3. Being a nice manager
The person in authority has two important and equal mandates:
To reward those who do well.
To reprimand those who do not.
Many managers are comfortable with the first role but when it comes to confronting non-performers or those who do not adhere to stated corporate values, it is not done immediately. When leaders do not uphold high standards, they get what they tolerate.
When non-compliance is tolerated, then a negative message is sent out to those who do comply i.e. the leaders have double standards – in short, there is hypocrisy.
Here’s the tip: As a leader, you must be comfortable with both recognising and reprimanding your employees. Do not wait until the performance appraisal to have that conversation. Remember, culture and morale is affected by daily leadership actions, not spurts of motivational speeches.
Policies are great – they show that planners are working hard! That’s it. The reason why policies are needed is because people do not have enough motivation and strength of character to “self-police” their own behaviour. While there will always be a need for policies and guidelines, we ought to realise their limitations because while policies spell out the boundaries, they do not inspire people to stay within those boundaries.
Here’s the tip: Before you come up with another rule, remember that matters of value and character are more caught than taught. For example, do not set a rule for punctuality until you have demonstrated it consistently yourself. Then when the rule is introduced, it is a confirmation of what you have already been doing.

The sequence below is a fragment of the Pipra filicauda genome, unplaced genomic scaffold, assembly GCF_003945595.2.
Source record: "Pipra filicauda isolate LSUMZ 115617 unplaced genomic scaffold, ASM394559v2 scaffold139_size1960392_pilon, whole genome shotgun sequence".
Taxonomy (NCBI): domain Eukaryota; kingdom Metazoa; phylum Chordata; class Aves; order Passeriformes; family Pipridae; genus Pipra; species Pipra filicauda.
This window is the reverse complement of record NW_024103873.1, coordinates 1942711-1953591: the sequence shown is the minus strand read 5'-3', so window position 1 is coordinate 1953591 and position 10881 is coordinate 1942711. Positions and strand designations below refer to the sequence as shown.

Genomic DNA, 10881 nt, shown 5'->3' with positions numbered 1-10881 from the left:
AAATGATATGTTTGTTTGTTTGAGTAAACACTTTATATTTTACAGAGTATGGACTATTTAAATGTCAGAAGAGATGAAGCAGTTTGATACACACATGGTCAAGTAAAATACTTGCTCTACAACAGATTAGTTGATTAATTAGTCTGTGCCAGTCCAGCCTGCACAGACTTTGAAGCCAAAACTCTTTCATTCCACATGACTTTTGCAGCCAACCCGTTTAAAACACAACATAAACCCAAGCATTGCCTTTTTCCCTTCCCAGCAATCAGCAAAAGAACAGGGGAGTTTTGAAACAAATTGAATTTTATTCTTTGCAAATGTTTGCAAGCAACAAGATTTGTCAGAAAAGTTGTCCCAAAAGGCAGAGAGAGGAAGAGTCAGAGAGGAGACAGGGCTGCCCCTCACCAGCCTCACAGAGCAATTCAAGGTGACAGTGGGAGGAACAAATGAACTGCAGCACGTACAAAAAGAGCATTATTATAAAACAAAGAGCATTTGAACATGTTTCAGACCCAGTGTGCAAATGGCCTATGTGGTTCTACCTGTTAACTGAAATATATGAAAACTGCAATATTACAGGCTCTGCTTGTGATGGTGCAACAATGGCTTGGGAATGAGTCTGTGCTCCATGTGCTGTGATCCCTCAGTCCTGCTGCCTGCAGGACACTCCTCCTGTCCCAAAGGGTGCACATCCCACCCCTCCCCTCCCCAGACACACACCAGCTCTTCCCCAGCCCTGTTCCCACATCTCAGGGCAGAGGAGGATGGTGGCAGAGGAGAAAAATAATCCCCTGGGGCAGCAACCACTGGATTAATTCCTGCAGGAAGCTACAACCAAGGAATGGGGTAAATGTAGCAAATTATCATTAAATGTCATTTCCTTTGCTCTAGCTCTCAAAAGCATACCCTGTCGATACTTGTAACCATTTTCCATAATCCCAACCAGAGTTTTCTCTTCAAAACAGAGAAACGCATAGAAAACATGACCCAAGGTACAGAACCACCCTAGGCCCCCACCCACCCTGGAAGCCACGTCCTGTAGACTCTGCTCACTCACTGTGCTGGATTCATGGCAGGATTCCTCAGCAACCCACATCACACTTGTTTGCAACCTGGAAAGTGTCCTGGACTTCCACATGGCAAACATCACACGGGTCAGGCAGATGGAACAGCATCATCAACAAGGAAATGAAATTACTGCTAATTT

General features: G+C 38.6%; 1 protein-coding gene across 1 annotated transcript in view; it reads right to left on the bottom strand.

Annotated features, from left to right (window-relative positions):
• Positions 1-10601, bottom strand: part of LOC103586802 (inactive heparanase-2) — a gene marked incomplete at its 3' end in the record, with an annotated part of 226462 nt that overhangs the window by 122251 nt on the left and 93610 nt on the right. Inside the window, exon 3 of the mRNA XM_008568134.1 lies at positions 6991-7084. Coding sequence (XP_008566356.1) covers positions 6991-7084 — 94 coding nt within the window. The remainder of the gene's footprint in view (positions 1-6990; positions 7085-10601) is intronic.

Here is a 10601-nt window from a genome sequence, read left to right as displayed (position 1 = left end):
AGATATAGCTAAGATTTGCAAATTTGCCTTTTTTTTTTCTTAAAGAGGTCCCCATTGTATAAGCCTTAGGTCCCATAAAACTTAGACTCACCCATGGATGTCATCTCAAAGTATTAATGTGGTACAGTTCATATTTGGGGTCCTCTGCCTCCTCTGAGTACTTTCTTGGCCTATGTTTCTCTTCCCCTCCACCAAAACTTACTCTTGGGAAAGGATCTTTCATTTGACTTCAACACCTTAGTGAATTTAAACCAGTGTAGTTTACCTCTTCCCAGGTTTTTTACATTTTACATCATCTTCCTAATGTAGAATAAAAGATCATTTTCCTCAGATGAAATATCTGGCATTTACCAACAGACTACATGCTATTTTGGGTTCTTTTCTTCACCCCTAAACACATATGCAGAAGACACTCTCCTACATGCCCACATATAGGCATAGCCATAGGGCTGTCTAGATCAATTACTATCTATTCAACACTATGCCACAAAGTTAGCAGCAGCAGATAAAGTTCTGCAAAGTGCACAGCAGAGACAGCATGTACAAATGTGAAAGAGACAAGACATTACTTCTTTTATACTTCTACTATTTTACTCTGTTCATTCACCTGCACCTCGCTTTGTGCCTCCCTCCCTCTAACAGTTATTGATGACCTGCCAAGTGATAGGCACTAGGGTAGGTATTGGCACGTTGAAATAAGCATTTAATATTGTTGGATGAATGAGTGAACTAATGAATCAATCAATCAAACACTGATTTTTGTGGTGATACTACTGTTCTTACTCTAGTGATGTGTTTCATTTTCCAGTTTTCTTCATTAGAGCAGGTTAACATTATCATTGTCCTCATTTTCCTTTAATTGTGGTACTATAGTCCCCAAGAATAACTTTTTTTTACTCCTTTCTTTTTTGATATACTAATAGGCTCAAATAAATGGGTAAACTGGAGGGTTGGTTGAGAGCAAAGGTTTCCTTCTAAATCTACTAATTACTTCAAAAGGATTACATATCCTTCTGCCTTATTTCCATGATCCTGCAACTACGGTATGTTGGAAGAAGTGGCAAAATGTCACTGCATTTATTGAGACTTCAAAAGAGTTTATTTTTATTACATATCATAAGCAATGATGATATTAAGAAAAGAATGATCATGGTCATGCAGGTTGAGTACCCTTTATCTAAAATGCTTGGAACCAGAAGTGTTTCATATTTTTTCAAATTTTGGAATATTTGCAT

5. Team building programmes
Team building programmes are great fun! They create a lot of energy and enthusiasm during the training period but rarely address the one vital principle necessary to connect values with behaviour.
People follow those whom they admire.
The wise organisation is one who puts priority to enhance the reputation of those in leadership. In other words, leaders are equipped and trained to “get their act together.” Are leaders in your company trained to resolve conflicts, hold courageous conversations, motivate for performance and coach for excellence? Without these basic skills in people management, then the team building programme rests on a weak foundation.
Here’s the tip: Before you think about rolling out a mass team-building programme to communicate corporate values, plan for the training of all people managers first. Without their personal commitment, there exist that critical “execution gap” and the team-building programme ends up being more of a holiday trip rather than an opportunity for self-improvement.
If you would like to speak to our fellow Corporate Services team on how we can help your organisation, email us at email@example.com. To know more about what Leaderonomics do as a social enterprise, check out www.leaderonomics.org.
Joseph is a Leaderonomics faculty trainer who is passionate about engaging with leaders to transform culture in organisations. Previously, he was CEO of Leaderonomics Good Monday. He is currently based in the United States